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Oh, Quebec. At around 9:30AM this morning, 50 members of “Le Front d’action populaire en réaménagement urbain (FRAPRU)” occupied the Scotiabank Tower in downtown Montreal for about half an hour. They made a lot of noise, and left a mess on the floor, exercising self-control and respect for others as we’ve long been accustomed to at Montreal protests.

 

AnimalsFRAPRU

Protesters expressing their freedom to trespass on private property and preventing people from entering with the threat of physical violence.
FRAPRU

 

The aim of the game was to “taxer les banques pour plus de logement social,” taxing banks to fund more social housing. Not that it matters what the cause is, given Montreal, but it’s a detail that shouldn’t be left out. (I suppose we wouldn’t tolerate the same level of “activism” from pro-pipeline or pro-free trade protesters, but I digress.)

 

Their flyer of protestMaxwell Stockton for the True North Timess

Like, I guess it’s a way of raising and spending money.
Maxwell Stockton FOR the True North Timess

 

I arrived at the scene a little late, unaware of what was going on, to discover twenty or so police officers (dressed in camouflage pants, naturally), and ten police cars decorated with the “Libre Négo” stickers that have become trademark of the current police protest against pensions, as I have detailed elsewhere.

 

But they didn’t let me inside…
Maxwell Stockton for the True North Timess

 

Naturally, I asked one of the officers on the scene what was going on, and was met with “c’est une manifestation!” I asked if I could go inside, and was told that the police weren’t letting anyone in. As I turned away to try to figure out what was going on, I saw, to my amazement, that one police car was decorated with a FRAPRU flyer as well:

 

Maxwell Stockton for the True North Timess

What was I supposed to think?
Maxwell Stockton for the True North Timess

 

So, police officers, dressed in their striking gear, with their cars covered in the flyer for a protest, weren’t letting me inside the building being protested. For a moment, I actually wondered whether the police officers were the ones striking! It’s a completely ridiculous idea in a civilized society that police officers would be picketing a bank, but given the circumstances, it seemed natural. I turned around and asked the same officer if they were the ones striking, and was met with a stern “No,” and I realized than that the flyer on the police car was more likely the result of a particularly brave protester than a police officer showing solidarity with the cause, but the point still stands.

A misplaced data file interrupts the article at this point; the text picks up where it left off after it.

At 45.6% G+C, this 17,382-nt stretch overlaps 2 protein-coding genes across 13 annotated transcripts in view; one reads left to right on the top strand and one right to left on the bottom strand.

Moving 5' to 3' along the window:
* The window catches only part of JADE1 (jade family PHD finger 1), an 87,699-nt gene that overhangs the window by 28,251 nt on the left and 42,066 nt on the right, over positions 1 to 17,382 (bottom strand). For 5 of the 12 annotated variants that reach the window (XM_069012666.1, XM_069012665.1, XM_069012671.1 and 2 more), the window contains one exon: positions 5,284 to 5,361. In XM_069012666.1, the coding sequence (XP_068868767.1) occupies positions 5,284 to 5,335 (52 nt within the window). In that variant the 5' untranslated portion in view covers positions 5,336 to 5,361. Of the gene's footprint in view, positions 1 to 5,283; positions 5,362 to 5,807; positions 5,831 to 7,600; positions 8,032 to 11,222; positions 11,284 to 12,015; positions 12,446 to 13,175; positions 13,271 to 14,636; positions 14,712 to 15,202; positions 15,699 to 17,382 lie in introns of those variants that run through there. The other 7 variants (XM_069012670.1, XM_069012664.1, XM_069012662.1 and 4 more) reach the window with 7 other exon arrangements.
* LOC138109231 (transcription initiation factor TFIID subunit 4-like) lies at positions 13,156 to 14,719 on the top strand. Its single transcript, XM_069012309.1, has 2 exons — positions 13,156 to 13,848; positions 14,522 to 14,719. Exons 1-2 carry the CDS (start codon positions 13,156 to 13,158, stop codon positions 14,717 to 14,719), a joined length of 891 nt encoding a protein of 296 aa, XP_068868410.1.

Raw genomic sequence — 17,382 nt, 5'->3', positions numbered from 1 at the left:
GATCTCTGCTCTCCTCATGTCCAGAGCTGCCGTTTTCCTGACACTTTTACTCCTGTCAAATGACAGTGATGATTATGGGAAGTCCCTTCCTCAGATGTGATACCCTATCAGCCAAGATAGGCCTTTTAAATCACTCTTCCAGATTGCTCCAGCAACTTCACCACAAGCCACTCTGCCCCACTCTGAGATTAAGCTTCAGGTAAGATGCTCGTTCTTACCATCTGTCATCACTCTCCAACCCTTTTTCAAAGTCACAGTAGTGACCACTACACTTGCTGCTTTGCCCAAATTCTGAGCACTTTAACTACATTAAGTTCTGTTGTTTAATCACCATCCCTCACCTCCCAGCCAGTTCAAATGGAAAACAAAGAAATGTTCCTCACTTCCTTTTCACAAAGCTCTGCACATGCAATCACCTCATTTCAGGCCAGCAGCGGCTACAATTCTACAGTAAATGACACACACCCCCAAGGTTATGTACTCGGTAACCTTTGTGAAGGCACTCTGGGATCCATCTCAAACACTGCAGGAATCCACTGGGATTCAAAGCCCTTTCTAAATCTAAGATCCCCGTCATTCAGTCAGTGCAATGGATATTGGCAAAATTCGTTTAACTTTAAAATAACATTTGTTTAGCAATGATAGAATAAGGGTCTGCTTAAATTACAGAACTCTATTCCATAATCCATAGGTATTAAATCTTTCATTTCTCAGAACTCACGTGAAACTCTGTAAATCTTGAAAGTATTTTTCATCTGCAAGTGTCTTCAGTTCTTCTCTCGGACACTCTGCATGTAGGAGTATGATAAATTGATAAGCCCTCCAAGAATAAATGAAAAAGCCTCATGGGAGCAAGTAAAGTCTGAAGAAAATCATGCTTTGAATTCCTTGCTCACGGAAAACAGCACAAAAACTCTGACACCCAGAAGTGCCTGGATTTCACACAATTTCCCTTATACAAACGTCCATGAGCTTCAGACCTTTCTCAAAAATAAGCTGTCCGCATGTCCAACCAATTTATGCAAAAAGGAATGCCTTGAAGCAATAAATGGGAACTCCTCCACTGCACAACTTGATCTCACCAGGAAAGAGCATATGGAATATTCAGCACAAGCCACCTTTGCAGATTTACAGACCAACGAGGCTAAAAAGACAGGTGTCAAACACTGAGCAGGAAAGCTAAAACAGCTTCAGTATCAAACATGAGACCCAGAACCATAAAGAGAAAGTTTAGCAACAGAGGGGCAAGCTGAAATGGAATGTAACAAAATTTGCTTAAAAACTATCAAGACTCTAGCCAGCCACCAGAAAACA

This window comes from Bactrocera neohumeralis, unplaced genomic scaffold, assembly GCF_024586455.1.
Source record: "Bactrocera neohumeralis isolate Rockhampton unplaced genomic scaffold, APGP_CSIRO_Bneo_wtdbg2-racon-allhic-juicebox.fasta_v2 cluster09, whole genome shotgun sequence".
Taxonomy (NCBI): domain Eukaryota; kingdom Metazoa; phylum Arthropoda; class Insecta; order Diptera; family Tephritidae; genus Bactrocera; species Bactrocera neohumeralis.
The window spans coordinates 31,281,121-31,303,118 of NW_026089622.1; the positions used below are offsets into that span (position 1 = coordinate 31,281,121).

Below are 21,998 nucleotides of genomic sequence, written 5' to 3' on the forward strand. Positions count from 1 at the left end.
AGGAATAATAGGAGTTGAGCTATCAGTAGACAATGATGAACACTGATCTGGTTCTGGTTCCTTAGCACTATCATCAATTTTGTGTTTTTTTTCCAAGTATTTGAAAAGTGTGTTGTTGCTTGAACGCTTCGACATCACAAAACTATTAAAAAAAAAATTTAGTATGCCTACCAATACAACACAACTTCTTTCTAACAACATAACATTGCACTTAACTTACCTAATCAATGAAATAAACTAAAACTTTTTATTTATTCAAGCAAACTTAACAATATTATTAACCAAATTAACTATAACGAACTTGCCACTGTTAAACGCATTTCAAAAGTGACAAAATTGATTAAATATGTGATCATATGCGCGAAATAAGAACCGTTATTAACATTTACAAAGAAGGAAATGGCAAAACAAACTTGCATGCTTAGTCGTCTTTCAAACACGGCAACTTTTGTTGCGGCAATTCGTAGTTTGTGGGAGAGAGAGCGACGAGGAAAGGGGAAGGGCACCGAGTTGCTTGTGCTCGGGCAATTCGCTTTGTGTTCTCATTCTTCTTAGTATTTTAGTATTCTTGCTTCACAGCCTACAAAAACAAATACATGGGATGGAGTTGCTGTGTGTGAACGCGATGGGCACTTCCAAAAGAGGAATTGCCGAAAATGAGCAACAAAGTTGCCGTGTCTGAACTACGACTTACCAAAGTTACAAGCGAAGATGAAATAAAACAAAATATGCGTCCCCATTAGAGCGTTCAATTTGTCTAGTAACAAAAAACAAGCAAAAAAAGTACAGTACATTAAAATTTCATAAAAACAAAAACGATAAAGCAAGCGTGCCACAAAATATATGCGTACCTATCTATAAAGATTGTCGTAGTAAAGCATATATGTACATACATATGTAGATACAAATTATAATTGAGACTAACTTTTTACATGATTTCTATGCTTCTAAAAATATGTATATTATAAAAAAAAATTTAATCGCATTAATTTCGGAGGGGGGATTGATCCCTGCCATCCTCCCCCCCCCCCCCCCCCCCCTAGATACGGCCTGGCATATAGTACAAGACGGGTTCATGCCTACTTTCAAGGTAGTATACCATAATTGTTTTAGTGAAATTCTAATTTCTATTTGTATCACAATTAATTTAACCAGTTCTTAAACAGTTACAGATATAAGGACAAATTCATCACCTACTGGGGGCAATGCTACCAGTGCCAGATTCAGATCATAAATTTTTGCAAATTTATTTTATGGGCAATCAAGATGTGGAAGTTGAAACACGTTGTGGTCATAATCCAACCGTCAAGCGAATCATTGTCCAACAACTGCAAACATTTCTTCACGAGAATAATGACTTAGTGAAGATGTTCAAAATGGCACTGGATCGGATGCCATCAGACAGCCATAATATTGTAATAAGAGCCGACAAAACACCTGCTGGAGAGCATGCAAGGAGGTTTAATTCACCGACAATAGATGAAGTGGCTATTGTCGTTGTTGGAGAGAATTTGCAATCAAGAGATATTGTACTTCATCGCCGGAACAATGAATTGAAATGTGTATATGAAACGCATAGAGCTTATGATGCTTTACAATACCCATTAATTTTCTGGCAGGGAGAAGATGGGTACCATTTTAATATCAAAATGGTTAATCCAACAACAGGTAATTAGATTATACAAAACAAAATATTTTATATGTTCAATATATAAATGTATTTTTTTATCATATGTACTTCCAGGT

It says volumes about the state of Quebec civil society that a flyer protesting a bank and advocating for affordable housing appeared on a police car. It is but one among countless other flyers decrying the government’s amnesty measures. If the police union can compel virtually every officer to break the dress code and parade around with cars plastered in flyers over pensions, why not over affordable housing? If the police can protest an issue concerning public pensions, why not over public housing? Why not all issues? In my opinion, this is at the heart of the problem with protest culture in Quebec: once we allow individuals to block public space, and to infringe on our collective rights of movement and association, where can we possibly draw a limit? Last August, fireman trashed City Hall while the police looked on idly. Why should we expect anything more?

When the police are being societally disruptive, how can we expect them to keep order and prevent others from being disruptive? It seems hypocritical. It is. It seems like a silly way of organizing a society.